Securities and Exchange Board of India (SEBI) on 23rd May, 2023 issued consultation paper for seeking public comments and to provide clarity with respect to pro-rata and pari-passu rights of investors of Alternative Investment Funds (AIFs).
The comments shall be sent latest by June 04, 2023 preferably by email to email@example.com with a copy to Ms Padma Bharathi S, Manager (firstname.lastname@example.org ) or by post in the address given in the notice.
It was also brought to SEBI’s attention that, AIFs with PD model may be structured to take advantage of regulatory arbitrage with respect to compliance with other regulatory requirements. It was given to understand that such structuring may be established with the intent to facilitate probable ever-greening of loans extended by certain regulated lenders, in the following manner:
- The regulated lender which intends to remove loans given to certain companies (which may be in default or expected to default in near future)from its books/loan portfolio, subscribes to the junior class units of an AIF/scheme set up for this purpose.
- The AIF also on-boards other willing investor(s) who prefer to subscribe to Senior class of units to get protection on their investment, to the extent of securing priority of return over Junior class investors.
- The expected loss on the loan portfolio at the time of structuring (haircut) appears to be used to determine the size of investment by the regulated lender in the AIF, as a Junior class investor. The investor(s) of the Senior class invest to the extent of perceived fair market value of the assets acquired by AIF from the regulated lender.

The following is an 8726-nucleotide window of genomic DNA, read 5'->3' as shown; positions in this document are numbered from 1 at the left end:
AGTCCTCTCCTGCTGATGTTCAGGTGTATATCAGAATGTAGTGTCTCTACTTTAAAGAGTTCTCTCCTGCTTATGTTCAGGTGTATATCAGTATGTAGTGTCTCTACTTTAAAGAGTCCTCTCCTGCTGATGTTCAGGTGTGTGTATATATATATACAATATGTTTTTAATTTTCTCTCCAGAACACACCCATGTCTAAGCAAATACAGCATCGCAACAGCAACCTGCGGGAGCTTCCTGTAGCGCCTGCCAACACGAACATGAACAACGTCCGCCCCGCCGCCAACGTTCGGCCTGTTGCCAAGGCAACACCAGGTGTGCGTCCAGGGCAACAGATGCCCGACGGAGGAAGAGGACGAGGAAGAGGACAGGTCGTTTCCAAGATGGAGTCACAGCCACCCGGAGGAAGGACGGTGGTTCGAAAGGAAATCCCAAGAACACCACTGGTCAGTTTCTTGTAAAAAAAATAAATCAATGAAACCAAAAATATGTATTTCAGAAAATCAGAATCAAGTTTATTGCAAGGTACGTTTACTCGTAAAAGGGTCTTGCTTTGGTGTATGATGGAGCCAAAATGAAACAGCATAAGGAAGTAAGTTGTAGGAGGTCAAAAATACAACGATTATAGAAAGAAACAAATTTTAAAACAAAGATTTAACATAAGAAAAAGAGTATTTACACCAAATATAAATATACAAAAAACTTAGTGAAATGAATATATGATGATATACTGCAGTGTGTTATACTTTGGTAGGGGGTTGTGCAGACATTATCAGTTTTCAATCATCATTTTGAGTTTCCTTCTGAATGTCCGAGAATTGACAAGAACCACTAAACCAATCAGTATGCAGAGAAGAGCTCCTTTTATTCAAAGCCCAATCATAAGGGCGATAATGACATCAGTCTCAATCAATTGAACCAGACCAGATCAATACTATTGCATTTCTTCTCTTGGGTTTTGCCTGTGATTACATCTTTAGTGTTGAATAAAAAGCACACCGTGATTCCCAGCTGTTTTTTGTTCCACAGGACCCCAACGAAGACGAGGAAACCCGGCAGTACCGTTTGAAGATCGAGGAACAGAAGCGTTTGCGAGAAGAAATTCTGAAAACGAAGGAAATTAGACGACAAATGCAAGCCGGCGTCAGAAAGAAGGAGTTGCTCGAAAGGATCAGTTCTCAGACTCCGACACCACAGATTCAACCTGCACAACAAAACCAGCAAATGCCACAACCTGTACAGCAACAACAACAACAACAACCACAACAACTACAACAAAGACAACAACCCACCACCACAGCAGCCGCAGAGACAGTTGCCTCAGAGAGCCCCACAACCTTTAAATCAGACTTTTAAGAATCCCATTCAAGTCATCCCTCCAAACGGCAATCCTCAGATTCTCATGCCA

- The AIF invests in NCDs of the borrower companies with the understanding that funds so received by them shall be used to repay the loans extended to them by the regulated lender.
- The loan portfolio is replaced in the books of the regulated lender, with the amount repaid by the borrower investee company and investment in units (junior class) of AIF.
- It is pertinent to note that the regulated lender’s investment in AIF units, which appear to represent the haircut in the loan portfolio, may be shown in its books of accounts at value at par with Senior class units. This may facilitate the regulated lender in avoiding the classification, provisioning and other applicable compliance requirements with respect to the loans in or expected to be in default. Further, the probable loss in loan repayment, if any, may reflect as loss in investment in AIF, in future.
- In this arrangement, the recognition of deteriorating creditworthiness of the investee company may also get deferred.